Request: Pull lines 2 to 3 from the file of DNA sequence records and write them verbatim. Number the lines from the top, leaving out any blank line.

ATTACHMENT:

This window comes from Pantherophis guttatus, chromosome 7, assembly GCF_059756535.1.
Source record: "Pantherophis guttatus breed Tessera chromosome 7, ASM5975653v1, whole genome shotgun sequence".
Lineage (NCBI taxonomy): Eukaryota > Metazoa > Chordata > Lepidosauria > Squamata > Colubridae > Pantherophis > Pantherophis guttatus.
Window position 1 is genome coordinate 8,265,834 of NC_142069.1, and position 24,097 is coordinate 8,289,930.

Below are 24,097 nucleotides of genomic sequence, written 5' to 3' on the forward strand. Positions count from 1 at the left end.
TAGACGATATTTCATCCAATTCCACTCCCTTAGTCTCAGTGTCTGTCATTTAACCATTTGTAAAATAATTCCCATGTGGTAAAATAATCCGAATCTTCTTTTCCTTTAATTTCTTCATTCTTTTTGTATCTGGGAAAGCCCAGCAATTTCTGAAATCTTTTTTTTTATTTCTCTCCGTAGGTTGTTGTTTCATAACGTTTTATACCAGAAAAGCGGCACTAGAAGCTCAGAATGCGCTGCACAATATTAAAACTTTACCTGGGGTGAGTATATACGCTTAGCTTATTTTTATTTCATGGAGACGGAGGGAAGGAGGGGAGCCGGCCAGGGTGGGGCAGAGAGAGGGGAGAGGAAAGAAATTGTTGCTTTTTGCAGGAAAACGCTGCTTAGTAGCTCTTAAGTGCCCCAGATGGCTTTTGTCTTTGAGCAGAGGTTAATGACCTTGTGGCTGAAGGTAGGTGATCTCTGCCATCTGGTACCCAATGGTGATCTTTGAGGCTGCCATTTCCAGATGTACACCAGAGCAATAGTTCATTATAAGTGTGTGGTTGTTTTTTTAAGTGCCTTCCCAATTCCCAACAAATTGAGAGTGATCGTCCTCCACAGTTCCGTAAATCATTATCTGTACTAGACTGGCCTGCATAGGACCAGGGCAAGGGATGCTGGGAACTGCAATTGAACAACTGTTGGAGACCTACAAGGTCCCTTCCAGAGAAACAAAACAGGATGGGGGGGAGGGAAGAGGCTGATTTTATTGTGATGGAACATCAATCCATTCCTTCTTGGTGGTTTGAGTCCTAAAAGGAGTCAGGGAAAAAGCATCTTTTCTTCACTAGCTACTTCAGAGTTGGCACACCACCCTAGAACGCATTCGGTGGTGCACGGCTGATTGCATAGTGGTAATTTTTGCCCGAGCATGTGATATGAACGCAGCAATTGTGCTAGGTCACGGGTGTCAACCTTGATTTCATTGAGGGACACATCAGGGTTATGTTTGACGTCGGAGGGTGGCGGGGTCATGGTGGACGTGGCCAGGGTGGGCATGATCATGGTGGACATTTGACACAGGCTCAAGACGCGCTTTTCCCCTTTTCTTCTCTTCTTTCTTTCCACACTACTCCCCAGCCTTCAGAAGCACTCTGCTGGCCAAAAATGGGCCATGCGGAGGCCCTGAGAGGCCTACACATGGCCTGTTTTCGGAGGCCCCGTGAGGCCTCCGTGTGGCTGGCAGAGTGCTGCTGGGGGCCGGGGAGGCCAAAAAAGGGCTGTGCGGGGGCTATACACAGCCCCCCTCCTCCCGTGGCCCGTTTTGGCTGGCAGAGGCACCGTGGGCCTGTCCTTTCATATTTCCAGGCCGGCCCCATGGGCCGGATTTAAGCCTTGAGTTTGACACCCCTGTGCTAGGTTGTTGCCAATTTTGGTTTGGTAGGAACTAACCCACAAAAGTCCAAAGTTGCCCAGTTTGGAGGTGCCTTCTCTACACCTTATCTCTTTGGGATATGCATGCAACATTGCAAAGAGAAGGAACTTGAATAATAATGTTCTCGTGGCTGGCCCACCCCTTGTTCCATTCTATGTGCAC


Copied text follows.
Source record: "Pantherophis guttatus breed Tessera chromosome 7, ASM5975653v1, whole genome shotgun sequence".
Lineage (NCBI taxonomy): Eukaryota > Metazoa > Chordata > Lepidosauria > Squamata > Colubridae > Pantherophis > Pantherophis guttatus.